Wild impressions and food for thought

The trainings of the Wilderness Ranger Academy gave the rangers the necessary legal and practical background to guarantee for their safety while being out in the Wilderness. Mykola Romaniuk was one of three of the international guests who had the opportunity to shortly present their conservation work and protected areas. His comprehensive presentation of the Carpathian Biosphere Reserve offered a good impression of the area and his field of work.

Outdoor training

Training sessions like orienteering, Wilderness first aid, risk management, an introduction to rigging and teaching Leave No Trace to kids offered an overview of a Wilderness Ranger’s toolbox. Further sessions dealt with bear safety, knot tying, axe skills and how to pack your bag as well as the concepts of “Authority of the Resource” and “WISDOM”. These two concepts offer guidelines on how to educate visitors from the perspective of nature rather than the law. Several examples gave the participants the opportunity to see different approaches and solutions to interact with violators.

Axe training

Mykola enjoyed all of the outdoor training sessions. About the Orienteering session Mykola Romaniuk said:

“It was interesting that we had the chance to practice after the lecture. We had to find three points on a map with a compass. Unfortunately, it took me and my partner too long to find the first two points so we didn’t have enough time to find the last point.”

In particular the rafting trip to the Rio Grande left lasting impressions with our participant from the European Wilderness Network. Mykola also participated in the backcountry cook-off. He prepared a tasty traditional Ukrainian dish called Kulesha made out of potatoes and cornmeal accompanied by a sour-cream and egg sauce. The dish got a lot of positive feedback and just slightly missed the top 3 ranking.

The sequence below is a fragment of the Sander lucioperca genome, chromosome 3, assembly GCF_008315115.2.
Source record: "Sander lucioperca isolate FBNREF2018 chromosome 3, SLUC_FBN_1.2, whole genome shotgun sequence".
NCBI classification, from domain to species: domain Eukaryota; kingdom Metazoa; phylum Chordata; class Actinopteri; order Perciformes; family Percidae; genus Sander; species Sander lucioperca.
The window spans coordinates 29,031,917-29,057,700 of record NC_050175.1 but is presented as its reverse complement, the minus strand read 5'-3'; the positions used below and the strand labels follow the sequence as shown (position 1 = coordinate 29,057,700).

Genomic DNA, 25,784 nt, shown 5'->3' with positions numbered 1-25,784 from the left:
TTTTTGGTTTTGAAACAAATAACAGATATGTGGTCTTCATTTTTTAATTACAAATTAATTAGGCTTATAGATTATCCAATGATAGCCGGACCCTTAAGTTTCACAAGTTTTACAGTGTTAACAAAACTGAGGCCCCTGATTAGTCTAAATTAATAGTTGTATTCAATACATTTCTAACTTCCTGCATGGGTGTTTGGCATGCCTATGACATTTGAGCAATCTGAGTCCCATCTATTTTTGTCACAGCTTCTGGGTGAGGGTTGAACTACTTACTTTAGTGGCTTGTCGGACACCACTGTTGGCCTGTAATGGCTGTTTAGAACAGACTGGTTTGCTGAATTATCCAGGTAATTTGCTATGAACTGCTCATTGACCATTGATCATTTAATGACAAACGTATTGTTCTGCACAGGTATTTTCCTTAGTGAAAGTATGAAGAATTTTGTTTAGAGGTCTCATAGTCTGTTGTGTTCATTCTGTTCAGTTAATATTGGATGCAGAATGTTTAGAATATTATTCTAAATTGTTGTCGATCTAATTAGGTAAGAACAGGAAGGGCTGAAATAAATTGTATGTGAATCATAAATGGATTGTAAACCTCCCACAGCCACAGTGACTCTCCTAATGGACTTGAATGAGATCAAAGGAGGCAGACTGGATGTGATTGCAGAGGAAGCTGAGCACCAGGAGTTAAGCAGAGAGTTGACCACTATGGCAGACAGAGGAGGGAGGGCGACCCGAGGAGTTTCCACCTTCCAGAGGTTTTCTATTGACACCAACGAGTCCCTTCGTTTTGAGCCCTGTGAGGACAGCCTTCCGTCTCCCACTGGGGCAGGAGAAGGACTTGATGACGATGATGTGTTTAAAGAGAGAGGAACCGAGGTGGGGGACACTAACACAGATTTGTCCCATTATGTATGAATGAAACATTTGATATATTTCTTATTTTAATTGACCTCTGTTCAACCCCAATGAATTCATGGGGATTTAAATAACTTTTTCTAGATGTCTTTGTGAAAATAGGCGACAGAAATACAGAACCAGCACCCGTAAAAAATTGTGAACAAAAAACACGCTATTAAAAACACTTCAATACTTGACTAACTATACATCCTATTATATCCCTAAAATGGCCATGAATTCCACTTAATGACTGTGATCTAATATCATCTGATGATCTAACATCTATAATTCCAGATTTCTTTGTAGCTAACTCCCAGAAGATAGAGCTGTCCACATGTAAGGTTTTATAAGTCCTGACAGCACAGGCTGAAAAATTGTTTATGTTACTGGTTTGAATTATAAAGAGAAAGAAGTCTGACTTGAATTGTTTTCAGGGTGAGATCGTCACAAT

Actions for the future

“This week was the most amazing week in my life. I visited the USA for the first time in my life. I met very interesting people from different countries and I saw how the USFS teaches its rangers. How they build and maintain trails. And I think they put a lot of effort in educating people on how to help to protect and save nature for the next generations.  I really enjoyed participating in this training. It tought me many new and very useful things.”

Since his arrival back in the Ukraine Mykola is preparing his next steps. He is working on a presentation to show his colleagues at CBR what he learned at the Wilderness Ranger Academy. This presentation should give new and useful inputs. In particular the trail building and maintenance impressed Mykola. The emphasis on safety for visitors as well as to protect nature is something he wants to carry out in his protected area with the help of the director. The camp ground infrastructure, particularly the vault toilets, gave Mykola another inspiration to take home. He already requested a project concerning the implementation of such toilets and we will support him in the implementation of it.

“In the future we need to educate people and help them understand how important it is to protect and safe nature.”

The European Wilderness Society and Mykola Romaniuk (CBR) from the European Wilderness Network